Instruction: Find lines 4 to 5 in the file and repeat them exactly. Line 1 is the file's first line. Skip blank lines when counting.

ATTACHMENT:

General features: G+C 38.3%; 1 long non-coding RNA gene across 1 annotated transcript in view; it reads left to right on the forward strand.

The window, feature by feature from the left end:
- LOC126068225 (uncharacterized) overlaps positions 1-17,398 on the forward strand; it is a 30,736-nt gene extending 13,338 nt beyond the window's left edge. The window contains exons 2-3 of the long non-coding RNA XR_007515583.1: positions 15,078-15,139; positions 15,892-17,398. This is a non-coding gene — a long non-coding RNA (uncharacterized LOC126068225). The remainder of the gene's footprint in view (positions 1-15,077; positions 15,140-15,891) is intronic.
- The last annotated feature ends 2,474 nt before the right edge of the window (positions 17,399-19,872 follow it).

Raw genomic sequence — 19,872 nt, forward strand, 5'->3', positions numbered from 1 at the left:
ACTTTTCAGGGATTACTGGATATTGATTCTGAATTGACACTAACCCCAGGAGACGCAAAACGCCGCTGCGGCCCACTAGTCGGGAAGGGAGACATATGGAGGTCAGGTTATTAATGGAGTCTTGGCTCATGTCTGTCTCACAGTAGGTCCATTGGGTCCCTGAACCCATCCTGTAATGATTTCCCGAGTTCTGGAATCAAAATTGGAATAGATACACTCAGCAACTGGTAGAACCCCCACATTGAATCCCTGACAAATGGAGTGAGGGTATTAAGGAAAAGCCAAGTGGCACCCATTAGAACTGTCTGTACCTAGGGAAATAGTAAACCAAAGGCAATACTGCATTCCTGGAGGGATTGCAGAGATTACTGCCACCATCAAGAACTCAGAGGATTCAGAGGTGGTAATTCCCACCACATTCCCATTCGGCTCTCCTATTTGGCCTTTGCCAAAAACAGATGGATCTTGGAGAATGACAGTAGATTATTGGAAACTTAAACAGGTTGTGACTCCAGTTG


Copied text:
- The last annotated feature ends 2,474 nt before the right edge of the window (positions 17,399-19,872 follow it).

Raw genomic sequence — 19,872 nt, forward strand, 5'->3', positions numbered from 1 at the left: